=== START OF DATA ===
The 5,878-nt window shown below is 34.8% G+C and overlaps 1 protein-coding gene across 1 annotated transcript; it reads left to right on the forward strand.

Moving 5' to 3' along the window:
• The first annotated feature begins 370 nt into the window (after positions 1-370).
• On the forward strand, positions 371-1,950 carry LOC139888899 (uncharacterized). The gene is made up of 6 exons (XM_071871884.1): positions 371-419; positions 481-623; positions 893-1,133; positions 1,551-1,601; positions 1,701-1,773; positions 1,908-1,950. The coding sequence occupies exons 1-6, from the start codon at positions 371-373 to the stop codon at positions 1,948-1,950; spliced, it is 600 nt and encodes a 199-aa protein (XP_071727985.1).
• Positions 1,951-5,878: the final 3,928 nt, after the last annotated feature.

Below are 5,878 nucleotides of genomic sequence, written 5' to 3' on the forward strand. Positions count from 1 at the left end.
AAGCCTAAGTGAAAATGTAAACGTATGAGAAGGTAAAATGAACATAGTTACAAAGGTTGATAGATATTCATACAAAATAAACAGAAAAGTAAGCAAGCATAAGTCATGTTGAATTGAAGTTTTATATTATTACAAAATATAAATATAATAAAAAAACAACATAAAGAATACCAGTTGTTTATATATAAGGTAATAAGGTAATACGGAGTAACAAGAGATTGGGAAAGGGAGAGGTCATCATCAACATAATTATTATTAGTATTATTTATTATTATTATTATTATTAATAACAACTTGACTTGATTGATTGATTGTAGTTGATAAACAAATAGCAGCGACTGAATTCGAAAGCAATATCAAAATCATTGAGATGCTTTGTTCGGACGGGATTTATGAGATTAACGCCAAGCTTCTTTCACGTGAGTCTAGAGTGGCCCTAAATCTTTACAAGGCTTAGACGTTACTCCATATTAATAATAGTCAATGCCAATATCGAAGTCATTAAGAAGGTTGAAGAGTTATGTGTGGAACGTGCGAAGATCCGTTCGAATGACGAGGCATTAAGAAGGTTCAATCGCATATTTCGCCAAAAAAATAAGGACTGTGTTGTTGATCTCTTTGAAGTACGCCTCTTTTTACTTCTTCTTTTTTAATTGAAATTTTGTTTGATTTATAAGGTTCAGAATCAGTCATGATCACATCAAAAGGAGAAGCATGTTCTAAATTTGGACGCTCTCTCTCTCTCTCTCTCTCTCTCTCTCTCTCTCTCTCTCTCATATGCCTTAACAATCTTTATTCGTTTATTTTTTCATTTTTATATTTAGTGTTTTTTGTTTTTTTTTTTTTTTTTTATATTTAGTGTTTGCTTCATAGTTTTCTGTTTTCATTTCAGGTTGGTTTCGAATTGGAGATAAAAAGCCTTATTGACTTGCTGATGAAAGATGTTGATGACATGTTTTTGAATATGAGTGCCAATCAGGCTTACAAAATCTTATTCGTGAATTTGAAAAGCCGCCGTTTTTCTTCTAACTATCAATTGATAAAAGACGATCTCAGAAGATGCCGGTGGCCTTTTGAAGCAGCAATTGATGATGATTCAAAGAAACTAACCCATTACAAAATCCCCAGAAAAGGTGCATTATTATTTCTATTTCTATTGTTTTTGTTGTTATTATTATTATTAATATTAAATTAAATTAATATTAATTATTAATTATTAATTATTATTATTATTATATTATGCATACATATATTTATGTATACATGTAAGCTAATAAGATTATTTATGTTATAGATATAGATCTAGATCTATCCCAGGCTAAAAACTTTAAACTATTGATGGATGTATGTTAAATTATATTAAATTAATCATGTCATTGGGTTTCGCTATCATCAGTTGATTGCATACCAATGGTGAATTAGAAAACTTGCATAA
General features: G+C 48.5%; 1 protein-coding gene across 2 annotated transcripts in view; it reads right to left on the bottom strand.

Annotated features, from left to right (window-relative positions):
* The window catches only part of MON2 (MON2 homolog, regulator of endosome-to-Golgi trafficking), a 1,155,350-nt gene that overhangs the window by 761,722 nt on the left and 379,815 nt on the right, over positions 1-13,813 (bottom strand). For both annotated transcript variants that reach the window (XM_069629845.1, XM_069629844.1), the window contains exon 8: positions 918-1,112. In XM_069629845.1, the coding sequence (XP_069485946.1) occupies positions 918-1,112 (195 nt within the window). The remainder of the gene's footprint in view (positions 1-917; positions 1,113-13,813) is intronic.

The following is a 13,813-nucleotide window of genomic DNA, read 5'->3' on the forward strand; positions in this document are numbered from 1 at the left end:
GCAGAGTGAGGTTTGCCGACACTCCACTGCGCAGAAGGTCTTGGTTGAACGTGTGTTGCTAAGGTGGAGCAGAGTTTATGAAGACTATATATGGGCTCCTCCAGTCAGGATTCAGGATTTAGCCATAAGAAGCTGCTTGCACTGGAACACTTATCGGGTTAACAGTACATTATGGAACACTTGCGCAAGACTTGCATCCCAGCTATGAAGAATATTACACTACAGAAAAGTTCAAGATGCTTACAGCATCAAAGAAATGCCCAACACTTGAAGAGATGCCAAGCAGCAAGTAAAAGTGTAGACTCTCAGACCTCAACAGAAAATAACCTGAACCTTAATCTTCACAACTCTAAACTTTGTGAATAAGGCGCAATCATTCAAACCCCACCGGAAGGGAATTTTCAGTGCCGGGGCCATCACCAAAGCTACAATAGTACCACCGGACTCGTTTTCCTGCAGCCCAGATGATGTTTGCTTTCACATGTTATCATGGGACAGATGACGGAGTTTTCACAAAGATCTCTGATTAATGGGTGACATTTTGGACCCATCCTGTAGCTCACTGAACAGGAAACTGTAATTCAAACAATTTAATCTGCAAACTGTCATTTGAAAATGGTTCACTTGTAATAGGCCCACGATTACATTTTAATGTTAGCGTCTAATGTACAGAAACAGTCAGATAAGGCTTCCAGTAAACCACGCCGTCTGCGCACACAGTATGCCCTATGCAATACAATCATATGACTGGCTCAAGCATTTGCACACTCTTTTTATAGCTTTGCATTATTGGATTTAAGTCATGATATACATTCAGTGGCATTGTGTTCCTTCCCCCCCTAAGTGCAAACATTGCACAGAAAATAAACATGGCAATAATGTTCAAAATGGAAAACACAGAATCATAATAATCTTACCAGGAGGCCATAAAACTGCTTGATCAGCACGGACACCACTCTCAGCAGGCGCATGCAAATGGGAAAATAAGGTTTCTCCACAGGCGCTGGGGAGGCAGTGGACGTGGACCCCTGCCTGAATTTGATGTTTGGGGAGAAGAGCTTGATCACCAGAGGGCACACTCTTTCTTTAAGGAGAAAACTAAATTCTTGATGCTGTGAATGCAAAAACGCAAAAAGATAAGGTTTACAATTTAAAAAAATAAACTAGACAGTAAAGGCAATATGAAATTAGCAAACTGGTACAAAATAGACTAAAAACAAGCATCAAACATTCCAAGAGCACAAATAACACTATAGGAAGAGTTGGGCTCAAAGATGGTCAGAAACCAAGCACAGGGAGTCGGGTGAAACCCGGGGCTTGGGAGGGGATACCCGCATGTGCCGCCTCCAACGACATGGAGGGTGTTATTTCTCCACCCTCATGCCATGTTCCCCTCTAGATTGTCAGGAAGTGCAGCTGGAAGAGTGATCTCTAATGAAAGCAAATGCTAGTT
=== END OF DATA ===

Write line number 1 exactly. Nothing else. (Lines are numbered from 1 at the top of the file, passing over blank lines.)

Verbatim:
The 5,878-nt window shown below is 34.8% G+C and overlaps 1 protein-coding gene across 1 annotated transcript; it reads left to right on the forward strand.